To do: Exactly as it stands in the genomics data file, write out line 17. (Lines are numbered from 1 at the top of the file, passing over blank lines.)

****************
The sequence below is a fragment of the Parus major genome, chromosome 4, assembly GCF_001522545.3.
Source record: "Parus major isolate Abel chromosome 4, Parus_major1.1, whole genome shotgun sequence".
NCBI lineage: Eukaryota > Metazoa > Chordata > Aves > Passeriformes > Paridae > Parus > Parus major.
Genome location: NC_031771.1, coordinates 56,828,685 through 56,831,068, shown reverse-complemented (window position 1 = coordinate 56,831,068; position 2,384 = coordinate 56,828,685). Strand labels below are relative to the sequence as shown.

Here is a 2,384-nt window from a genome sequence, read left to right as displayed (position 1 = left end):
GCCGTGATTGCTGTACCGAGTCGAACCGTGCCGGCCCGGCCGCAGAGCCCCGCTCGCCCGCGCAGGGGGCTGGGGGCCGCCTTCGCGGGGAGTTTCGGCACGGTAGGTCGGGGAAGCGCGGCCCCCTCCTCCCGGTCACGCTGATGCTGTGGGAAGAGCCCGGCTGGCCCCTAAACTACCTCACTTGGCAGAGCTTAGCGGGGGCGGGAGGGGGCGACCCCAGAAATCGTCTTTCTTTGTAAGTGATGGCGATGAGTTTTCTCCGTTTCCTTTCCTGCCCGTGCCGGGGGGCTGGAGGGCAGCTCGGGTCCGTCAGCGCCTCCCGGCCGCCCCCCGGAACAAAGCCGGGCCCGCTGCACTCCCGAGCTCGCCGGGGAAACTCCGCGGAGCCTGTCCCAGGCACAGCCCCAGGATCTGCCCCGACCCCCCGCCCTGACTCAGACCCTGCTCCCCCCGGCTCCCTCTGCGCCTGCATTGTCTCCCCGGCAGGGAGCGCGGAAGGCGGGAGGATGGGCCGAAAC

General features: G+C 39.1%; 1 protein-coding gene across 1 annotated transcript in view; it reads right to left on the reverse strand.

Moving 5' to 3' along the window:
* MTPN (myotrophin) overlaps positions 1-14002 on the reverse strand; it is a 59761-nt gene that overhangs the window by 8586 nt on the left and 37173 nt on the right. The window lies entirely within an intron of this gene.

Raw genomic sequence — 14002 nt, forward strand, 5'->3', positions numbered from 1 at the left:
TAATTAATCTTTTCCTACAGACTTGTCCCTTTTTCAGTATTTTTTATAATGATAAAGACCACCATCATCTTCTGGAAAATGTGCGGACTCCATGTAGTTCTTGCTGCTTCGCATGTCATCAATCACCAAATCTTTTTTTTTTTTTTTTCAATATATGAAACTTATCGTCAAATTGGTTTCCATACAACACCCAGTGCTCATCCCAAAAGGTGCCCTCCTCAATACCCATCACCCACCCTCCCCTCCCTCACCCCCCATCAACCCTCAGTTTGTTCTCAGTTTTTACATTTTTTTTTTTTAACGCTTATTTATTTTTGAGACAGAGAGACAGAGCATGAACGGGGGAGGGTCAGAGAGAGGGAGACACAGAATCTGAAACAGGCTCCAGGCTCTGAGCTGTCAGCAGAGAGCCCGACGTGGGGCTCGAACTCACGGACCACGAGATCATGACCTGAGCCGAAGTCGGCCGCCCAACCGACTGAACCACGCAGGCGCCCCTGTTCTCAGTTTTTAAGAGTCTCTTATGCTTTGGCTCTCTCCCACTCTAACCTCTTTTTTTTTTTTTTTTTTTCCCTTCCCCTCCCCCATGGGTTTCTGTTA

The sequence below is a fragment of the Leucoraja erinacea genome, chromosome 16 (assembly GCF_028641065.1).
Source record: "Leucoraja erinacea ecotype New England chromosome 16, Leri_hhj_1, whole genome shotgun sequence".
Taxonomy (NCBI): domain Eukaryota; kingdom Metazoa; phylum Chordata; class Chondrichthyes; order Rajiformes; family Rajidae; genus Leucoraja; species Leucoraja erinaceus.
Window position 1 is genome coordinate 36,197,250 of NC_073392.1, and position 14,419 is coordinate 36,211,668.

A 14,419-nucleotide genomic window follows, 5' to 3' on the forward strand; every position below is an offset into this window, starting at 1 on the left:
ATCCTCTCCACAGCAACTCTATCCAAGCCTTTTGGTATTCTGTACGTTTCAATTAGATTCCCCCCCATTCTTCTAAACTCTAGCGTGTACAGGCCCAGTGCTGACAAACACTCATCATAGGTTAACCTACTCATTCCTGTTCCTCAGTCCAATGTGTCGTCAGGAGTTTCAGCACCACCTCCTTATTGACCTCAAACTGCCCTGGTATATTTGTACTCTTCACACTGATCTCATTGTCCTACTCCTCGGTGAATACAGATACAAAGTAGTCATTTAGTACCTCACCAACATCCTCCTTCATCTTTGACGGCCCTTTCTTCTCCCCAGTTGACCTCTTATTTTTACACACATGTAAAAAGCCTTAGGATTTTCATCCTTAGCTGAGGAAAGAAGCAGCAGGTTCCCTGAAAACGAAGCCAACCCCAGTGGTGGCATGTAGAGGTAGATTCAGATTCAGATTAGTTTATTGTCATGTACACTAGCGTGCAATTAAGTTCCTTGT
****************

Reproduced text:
ATCCTCTCCACAGCAACTCTATCCAAGCCTTTTGGTATTCTGTACGTTTCAATTAGATTCCCCCCCATTCTTCTAAACTCTAGCGTGTACAGGCCCAGTGCTGACAAACACTCATCATAGGTTAACCTACTCATTCCTGTTCCTCAGTCCAATGTGTCGTCAGGAGTTTCAGCACCACCTCCTTATTGACCTCAAACTGCCCTGGTATATTTGTACTCTTCACACTGATCTCATTGTCCTACTCCTCGGTGAATACAGATACAAAGTAGTCATTTAGTACCTCACCAACATCCTCCTTCATCTTTGACGGCCCTTTCTTCTCCCCAGTTGACCTCTTATTTTTACACACATGTAAAAAGCCTTAGGATTTTCATCCTTAGCTGAGGAAAGAAGCAGCAGGTTCCCTGAAAACGAAGCCAACCCCAGTGGTGGCATGTAGAGGTAGATTCAGATTCAGATTAGTTTATTGTCATGTACACTAGCGTGCAATTAAGTTCCTTGT